Third Party Candidates: A Herd of Dark Horses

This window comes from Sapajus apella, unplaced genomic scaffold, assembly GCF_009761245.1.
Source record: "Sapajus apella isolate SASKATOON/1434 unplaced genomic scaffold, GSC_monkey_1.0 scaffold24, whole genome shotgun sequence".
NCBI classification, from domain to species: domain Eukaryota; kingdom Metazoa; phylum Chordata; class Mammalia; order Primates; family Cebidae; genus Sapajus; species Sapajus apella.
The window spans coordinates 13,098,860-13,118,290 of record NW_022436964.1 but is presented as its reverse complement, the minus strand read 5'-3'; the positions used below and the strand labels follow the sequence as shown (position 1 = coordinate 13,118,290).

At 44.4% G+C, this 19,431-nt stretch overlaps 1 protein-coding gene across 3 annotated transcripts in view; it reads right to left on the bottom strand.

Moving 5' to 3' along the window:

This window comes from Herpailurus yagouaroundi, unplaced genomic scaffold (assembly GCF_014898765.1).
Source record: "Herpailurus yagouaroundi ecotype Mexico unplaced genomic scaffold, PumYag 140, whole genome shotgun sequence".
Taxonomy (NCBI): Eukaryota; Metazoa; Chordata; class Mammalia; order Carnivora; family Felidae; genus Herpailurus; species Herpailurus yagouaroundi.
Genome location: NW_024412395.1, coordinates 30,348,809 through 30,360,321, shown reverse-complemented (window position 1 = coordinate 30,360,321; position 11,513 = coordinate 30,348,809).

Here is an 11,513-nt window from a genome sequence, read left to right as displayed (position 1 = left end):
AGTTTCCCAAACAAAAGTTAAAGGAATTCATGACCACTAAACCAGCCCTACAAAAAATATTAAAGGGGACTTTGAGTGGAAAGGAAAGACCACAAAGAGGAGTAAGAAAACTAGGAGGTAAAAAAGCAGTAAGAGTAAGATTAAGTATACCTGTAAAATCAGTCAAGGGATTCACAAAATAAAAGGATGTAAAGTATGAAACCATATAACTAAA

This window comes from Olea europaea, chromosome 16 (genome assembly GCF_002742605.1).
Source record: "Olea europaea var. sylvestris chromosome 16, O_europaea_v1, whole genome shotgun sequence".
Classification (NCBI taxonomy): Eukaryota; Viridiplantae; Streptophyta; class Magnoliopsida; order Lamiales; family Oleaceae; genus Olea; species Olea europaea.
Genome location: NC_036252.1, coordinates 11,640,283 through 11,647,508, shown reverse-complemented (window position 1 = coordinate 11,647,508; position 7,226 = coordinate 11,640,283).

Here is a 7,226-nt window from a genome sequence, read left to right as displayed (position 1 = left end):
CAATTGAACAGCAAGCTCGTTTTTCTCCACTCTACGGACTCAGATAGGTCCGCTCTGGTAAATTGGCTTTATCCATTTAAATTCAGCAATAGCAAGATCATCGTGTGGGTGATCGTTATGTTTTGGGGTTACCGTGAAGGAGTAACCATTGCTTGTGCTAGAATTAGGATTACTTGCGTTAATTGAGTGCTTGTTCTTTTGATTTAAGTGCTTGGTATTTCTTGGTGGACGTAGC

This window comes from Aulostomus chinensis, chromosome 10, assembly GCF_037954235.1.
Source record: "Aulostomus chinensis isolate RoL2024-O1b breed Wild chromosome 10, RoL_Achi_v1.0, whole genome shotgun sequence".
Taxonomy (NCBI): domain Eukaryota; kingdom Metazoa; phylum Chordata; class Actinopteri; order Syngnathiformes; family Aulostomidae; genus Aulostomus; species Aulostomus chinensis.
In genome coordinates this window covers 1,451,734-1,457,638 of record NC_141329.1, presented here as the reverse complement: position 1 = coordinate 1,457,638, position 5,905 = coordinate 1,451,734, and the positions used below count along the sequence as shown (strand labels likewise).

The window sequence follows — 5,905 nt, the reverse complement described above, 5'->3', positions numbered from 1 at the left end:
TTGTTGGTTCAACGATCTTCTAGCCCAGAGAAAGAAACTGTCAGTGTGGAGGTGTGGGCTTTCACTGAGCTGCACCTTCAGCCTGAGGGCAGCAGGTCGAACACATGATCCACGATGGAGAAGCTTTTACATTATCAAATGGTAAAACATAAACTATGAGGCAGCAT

No one can seem to decide on the correct name of the political party to which presidential candidate Howard Phillips belongs. The Rocky Mountain News got the name of the Libertarian Party's candidate wrong. Monica Moorehead of the Worker's World Party is making a habit of blurting out impromptu speeches during events at which she's not scheduled to speak. And according to the Associated Press, Ralph Nader isn't really talking about getting elected at all. Welcome to the jumbled mish-mash of ideas and personalities that are the third party candidacies of Election Year 1996.For many voters, the term "third party" is synonymous with H. Ross Perot, the Reform Party candidate from Texas who voters either revere as a saint or revile as an loudmouth nut. But, perhaps as an inevitable result of the sheer boredom of this election cycle in terms of the two major parties' candidates, other political groups are getting some long sought after attention in the media. In many cases the discoveries are illuminating; in others, they're horrifying--but the indisputable similarity is that they certainly don't represent politics as usual.One alternative to the standard brand of politicking is Harvard graduate and former assistant to the chairman of the Republican National Committee: Howard Phillips. He would like to add the name of his party to the voters' consciousness ... but no one's figured out if it's the American Constitution Party, as it's referred to in a number of newspapers, or the U.S. Taxpayer's Party, as it's called on CNN and the party's campaign Web site.But no matter what you call it, the message is the same: if Phillips gets elected, God would really be the president.Phillips would eliminate the separation of church and state and change the government to a "republic under God, rather than a democracy," since the laws of the U.S. Constitution were "rooted in Biblical law," according to party literature.The platform is a very clear document, leaving little room for misinterpretation. Phillips proposes the full criminalization of abortion, declaring the argument over when a fetus becomes a person afforded protections under the constitution moot. The party states unequivocally that a "pre-born child, whose life begins at conception, is a human being created in God's image," and furthermore that Roe v. Wade is "illegitimate." The platform is liberally flavored with such statements that alienate those who like to believe in something other than a Christian god.In the AIDS plank, for instance, the Taxpayer's/ Constitution Party continues to sound like the Christian Coalition by condemning homosexual behavior as "perverse, immoral and unhealthy" that should be punished criminally as "willful acts of omission or commission (that) place members of the public at toxic risk."These beliefs will be taught to all young Americans, since the platform states that "all education is related to the basic assumption about God and man. Education, as a whole, cannot be separated from religious faith."In addition to prosecuting perpetrators of gay sex, the federal government under Phillips' watch would be charged with the duties of protecting its citizens' rights to life, liberty and property. As far as taxes go, he would abolish the Internal Revenue Service and practically all forms of taxation. In order to raise money for the operation of government, Phillips would, according to a system outlined in the constitution, keep the tax on imports and let the states make up the rest. Each state would be responsible for a percentage of the annual deficit that is equal to the percentage of the country's population it holds. This is ostensibly to make state lawmakers more likely to argue for lower federal spending so that they don't have to charge their citizens as much in taxes.If Phillips' platform seems like the original draft of Patrick Buchanan's before anyone computed voter acceptance into the equation, perhaps one of the three Socialist parties on Colorado's ballot would be more to your liking. Unlike Phillips (whose website doesn't even feature a picture of the candidate), Monica Moorehead of the Worker's World Party is going to lengths to make sure people know who she is, what party she represents and what she stands for. When she found herself inexplicably invited to Clinton's 50th birthday party at Radio City Music Hall in New York City (a circumstance that undoubtedly did not go unpunished inside the White House later), Moorehead took the opportunity to loudly berate the president for signing the welfare reform bill. A few weeks later, she marched to the podium erected at the National Press Club for a C-SPAN third-party candidates' debate. The fact that she hadn't been invited didn't deter her from launching into a 12-minute explanation of her platform.Located on the opposite extreme end of the political spectrum than Phillips' position, the Worker's World Party aims to "make the rich pay." Following socialism to the letter, Moorehead advocates redistributing the wealth of the nation so that everyone receives the same amount of money, social services and living conditions for their troubles and achievements. In her scheme, Bill Gates would live in the same austere apartment building as a Seattle cab driver and they would both have identical bank accounts. On her first day on office, Moorehead vows to triple the minimum wage and punish corporate layoffs with jail time; fully implement affirmative action; "end racism;" and give full rights to lesbians, gays, bisexuals and transgendered people.Based on the Communist Manifesto, the Worker's World Party platform is designed to appeal to the laborers Moorehead says create all the wealth in the world yet control very little of it. The small percentage of billionaires who control the majority of the nation's cash would obviously suffer the most but Moorehead sheds no tears for these capitalists: "You really don't need these billionaires in society," she says from the campaign trail in Michigan. "We don't see them as being productive in society. ..."America has the largest economy worldwide--$7 trillion dollars a year--and it can't even meet the basic needs of its people," she says. "The money is there, but the priority is not there ... the priority under capitalism is too make more and more profits at the expense of the people's needs."If Moorehead's Marxist platform would throw the country into a tailspin, then so be it, she says. "Elections have never changed conditions in this country--mass movements have changed the conditions."One person who would probably disagree is the candidate for the Libertarian party, Harry Browne. Browne's first move in office would also cause mayhem but for different reasons: he would abolish everything about the government that wasn't expressly stated in the U.S. Constitution and he would pardon all non-violent drug offenders.And for a completely different spin on the entire national situation, we have the Natural Law Party hawking physicist John Hagelin for president. The Natural Law platform is a warm and fuzzy document touting "conflict-free politics and prevention-oriented government" that will "bring the life of the nation into harmony with natural law."Natural law is vaguely defined in law dictionaries as "law which so necessarily agrees with the nature and state of man, that without observing its maxims, the peace and happiness of society can never be preserved." The knowledge of natural law can be obtained, the definition continues, "merely by the light of reason."The party's platform comes off as somewhat star-struck, rife with happy intentions but notably short on plans for implementation. Among the recommendations made by Hagelin are renewable energy production and conservation, agricultural practices that would eliminate the use of pesticides and chemical fertilizers, crime prevention that would rely on transcendental meditation for the rehabilitation of prisoners, and "educational programs that develop the inner creative genius of the student."In spite of its decidedly new-age flavor, the Natural Law Party has very reasonable ideas about election reform (most notably the adoption of a proportional representation system of elections as opposed to the "winner-take-all" process we now have) and campaign finance reform.But then there's the economic plan to balance the budget and implement a 10 percent flat tax by 2002. Though noble-sounding and supported with columns of figures, the basis for the economic recovery relies on reducing Americans' stress levels. Dissolving social stress and conflict, according to the party platform, will provide "a more positive and stable environment for economic growth and prosperity."That none of these candidates will get elected to national office should go without saying, at least not this year. But the age of the third party may indeed be upon us. Says Moorehead: "The major candidates aren't saying anything. This is such a boring campaign. People are just fed up with the Clintons and the Doles because they're not saying anything. What they're doing is attacking the rights of poor and working people."And, of course, the one fact that is becoming increasingly apparent and could very well lead to the future election of a third party candidate is summed up by Moorehead: "People do not see any difference between Clinton and Dole."